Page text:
My little medical saga has continued since I last posted. My New Best Friend is a physiatrist at the Neurospine Center, who reviewed my x-rays and MRI and gave me a very thorough exam. The good news is that he believes he can alleviate the pain and restore some shoulder function without resorting to surgery. The less-than-good news is that the severity of my weakness may indicate that some of the nerve damage is permanent (or else the neurospine lawyers require him to say this). I am likely looking at a long course of treatment and rehabilitation with some uncertainty about the ultimate outcome. Next week he will inject cortisone directly into the site of the pinched nerve (I will be lying immobilized beneath an x-ray machine while he does this), which will hopefully reduce the inflammation over the course of several days. I also went back to see Dan, my physical therapist, who set me up with my very own Home Traction Machine.
I can only begin to guess the total cost of the various tests, procedures, treatments and toys I have received over these past two weeks. Our total out-of-pocket expense to date: zero. It has been a difficult year for Susan at the University – rescinded raise, mandatory furlough, reduced faculty and more students. But what the state of Wisconsin still provides for us is remarkable health coverage, what the shrinking number of Democrats in congress term a “Cadillac plan.” Frankly I do not think the metaphor is strong enough. It is BMW seven series coverage; an Aston Martin DB9 plan.
Each new medical receptionist I meet (and I have met quite a few lately) hands me a sheaf of papers to fill out (“Was anyone in your immediate family ever bitten by a rabid skunk?”) and takes my insurance card to copy. They handle it as if it were the Holy Grail (“Oh! No co-payment for you!”) When I made the appointment for my cortisone injection – a complex and expensive procedure – the woman looked at my coverage and grinned – “Great! No pre-approval needed!” I am glad I can make their jobs easier. Any physician treating me can order any test or procedure that he or she sees as in my best interest without first seeking permission. Of course, that physician can also order any test or procedure that is in the financial interests of the practice as well, which takes us close to the core of the health care reform debate.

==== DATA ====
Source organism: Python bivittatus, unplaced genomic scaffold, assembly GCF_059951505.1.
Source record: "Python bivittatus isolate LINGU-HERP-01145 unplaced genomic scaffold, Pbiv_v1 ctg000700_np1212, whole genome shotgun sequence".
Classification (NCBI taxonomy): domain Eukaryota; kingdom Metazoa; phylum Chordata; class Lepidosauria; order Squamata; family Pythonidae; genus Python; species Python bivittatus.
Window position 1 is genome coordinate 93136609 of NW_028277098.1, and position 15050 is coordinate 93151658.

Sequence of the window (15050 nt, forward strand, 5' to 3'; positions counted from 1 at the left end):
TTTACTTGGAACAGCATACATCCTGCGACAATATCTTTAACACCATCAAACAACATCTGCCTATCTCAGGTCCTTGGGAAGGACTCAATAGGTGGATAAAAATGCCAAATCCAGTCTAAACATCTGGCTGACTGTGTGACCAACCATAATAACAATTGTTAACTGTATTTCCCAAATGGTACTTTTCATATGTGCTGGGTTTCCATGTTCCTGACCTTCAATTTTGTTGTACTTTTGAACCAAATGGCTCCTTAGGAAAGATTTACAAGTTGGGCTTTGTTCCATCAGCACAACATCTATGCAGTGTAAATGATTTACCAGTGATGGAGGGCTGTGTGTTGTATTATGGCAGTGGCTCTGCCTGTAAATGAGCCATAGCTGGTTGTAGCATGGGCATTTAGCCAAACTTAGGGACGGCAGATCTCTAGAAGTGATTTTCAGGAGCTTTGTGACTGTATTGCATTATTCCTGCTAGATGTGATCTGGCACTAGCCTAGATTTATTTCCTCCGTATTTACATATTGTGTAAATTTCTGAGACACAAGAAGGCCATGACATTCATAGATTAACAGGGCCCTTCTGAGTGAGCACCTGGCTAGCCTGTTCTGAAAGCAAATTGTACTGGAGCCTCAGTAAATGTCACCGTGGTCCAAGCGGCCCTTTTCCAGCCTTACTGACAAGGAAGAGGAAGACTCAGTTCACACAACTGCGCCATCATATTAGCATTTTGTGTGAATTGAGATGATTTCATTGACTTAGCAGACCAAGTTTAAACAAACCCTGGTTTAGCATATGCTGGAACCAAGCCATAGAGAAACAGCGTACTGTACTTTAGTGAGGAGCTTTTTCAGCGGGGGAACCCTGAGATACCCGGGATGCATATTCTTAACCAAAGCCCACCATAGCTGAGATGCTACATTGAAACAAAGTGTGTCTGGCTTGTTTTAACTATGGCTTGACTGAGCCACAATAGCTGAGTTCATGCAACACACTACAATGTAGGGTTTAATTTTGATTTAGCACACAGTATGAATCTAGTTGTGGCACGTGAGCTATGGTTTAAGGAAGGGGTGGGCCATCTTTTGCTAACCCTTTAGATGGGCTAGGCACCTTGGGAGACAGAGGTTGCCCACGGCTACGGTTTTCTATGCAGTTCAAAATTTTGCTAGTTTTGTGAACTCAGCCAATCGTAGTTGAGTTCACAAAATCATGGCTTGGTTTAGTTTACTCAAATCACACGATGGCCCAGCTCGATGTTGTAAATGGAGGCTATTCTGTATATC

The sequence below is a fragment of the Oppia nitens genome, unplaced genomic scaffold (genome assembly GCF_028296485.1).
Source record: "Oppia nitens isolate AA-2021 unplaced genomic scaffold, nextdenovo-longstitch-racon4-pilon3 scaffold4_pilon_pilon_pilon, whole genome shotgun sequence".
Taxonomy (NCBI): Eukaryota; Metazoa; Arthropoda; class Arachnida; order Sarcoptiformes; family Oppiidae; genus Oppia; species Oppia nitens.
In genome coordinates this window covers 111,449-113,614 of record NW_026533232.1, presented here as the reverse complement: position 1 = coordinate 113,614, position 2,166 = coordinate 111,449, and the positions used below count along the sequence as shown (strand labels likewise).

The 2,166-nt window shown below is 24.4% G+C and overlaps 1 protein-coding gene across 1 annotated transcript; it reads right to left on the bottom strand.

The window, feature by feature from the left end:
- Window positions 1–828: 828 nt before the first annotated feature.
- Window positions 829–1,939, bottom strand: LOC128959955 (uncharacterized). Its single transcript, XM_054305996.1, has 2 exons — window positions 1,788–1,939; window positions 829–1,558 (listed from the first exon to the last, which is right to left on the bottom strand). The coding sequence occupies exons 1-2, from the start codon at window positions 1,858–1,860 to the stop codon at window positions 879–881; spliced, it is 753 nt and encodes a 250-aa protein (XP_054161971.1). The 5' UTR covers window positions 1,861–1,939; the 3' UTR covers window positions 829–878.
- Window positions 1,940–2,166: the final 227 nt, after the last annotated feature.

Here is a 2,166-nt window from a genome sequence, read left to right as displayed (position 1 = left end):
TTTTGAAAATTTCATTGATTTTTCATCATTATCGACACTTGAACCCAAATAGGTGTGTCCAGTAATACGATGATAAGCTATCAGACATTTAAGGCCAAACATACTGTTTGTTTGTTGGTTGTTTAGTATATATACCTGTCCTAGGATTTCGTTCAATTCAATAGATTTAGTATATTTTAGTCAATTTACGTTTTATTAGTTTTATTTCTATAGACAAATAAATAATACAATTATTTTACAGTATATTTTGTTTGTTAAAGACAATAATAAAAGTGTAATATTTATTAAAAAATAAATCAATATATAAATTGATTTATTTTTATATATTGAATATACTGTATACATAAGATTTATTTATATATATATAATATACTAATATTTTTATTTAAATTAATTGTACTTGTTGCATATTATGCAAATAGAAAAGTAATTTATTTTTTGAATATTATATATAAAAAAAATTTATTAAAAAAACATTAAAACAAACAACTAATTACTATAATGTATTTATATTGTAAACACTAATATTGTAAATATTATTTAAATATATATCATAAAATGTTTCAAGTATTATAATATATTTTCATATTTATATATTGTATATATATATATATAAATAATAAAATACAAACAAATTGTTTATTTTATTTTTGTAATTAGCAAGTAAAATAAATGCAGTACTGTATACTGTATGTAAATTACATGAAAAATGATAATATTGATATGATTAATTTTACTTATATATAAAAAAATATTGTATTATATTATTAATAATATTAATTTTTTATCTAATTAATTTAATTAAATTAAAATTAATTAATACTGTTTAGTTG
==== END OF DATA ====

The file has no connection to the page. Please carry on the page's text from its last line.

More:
Dan told me that the manufacturer of my traction machine will bill my health insurance for $725, and the health insurance company will offer them about $400. In the end, the manufacturer will have to eat the difference. If I had Chevy Malibu health insurance, that difference would have become my co-pay. I asked him where I should return it when I was done with it. “Return it? It’s yours.” When I have recovered sufficiently I will need to ponder its recreational possibilities.
Following the election in Massachusetts, I have no idea what will be sorted out in congress about health care reform. Certainly the Republicans want to drop the proposed tax on “Cadillac health coverage,” and they will likely win on that one. I am very grateful to have such coverage, and would gladly pay extra taxes to help provide health coverage for those who will never experience such privilege. A pinched nerve is no picnic and a pinched wallet would make it that much more miserable, but we could have handled the extra costs without descending into abject poverty. Many others are not that fortunate. In a moral society, everyone should be able to receive competent medical treatment without being driven to the poorhouse.
But for now I am going to go lie down in my traction machine. I am thinking I should have held out for one with surround sound.
Work and Dementia
2 years ago